- All > Medicine Access and Rational Use > Pricing
- All > Medicine Access and Rational Use > Supply Management
- Keywords > pharmaceutical expenditure
- Keywords > price - control
- Keywords > price negotiations
- Keywords > prices - public sector procurement prices
- Keywords > prices / pricing policy
- Keywords > prices of patented products
- Keywords > procurement of medicines - public sector
- Keywords > procurement prices
- Keywords > procurement process for patented medicines
- Keywords > public pharmaceutical expenditure- price reductions
- Keywords > dépenses en produits pharmaceutiques
(2012; 5 pages)
As countries expand health insurance coverage, their expenditures on medicines increase. To address this problem, WHO has recommended that every country draw up a list of essential medicines. Although most medicines on the list are generics, in many countries patented medicines represent a substantial portion of pharmaceutical expenditure.
To help control expenditure on patented medicines, in 2008 the Mexican Government created the Coordinating Commission for Negotiating the Price of Medicines and other Health Inputs (CCPNM), whose role, as the name suggests, is to enter into price negotiations with drug manufacturers for patented drugs on Mexico’s list of essential medicines.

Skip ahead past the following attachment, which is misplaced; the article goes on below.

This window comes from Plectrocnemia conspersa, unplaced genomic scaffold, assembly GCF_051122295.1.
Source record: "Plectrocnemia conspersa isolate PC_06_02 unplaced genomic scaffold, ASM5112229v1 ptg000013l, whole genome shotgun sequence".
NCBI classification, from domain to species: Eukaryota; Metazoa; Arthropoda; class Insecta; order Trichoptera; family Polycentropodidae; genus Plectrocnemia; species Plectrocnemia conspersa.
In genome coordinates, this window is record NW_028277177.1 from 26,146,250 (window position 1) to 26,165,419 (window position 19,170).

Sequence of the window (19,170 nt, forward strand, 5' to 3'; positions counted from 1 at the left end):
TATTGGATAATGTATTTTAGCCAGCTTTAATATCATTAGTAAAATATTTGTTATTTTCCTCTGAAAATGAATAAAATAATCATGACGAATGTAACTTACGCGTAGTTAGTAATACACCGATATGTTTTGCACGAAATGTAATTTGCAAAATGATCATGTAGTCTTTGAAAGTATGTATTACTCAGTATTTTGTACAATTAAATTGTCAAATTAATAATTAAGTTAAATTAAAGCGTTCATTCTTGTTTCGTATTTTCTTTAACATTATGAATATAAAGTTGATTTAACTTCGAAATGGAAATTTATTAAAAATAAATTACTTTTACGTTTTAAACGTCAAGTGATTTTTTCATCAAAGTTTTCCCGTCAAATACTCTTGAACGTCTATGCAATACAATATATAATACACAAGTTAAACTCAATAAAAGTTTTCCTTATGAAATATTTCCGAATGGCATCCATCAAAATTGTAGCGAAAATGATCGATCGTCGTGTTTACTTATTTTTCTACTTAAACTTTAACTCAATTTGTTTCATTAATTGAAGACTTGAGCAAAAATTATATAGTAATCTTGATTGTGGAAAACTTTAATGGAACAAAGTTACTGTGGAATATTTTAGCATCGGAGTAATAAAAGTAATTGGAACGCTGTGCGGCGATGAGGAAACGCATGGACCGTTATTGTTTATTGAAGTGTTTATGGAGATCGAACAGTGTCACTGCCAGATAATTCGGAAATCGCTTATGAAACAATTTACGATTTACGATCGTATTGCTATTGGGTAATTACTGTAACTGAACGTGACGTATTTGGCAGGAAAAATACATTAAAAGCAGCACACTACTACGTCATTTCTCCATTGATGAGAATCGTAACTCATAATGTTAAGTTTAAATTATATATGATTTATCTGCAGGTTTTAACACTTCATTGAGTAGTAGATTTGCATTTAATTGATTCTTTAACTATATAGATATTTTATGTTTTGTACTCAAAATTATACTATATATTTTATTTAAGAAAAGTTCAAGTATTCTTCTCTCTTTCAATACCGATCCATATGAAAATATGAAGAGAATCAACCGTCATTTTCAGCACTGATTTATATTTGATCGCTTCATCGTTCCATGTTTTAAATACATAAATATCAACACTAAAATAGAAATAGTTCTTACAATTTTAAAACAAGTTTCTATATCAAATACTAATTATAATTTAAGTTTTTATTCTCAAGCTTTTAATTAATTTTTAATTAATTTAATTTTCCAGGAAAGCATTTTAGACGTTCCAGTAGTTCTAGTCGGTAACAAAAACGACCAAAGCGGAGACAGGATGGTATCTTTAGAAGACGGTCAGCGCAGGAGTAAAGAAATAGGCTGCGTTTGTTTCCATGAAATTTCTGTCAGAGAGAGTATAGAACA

Mexico’s public expenditure on pharmaceuticals has increased substantially in the past decade owing to government efforts to achieve universal health-care coverage through Seguro Popular, an insurance programme introduced in 2004 that guarantees access to a comprehensive package of health services and medicines.
Since 2008, the CCPNM has improved procurement practices in Mexico’s public health institutions and has achieved significant price reductions resulting in substantial savings in public pharmaceutical expenditure.
The CCPNM has successfully changed the landscape of price negotiation for patented medicines in Mexico. However, it is also facing challenges, including a lack of explicit indicators to assess CCPNM performance; a shortage of permanent staff with sufficient technical expertise; poor coordination among institutions in preparing background materials for the annual negotiation process in a timely manner; insufficient communication among committees and institutions; and a lack of political support to ensure the sustainability of the CCPNM.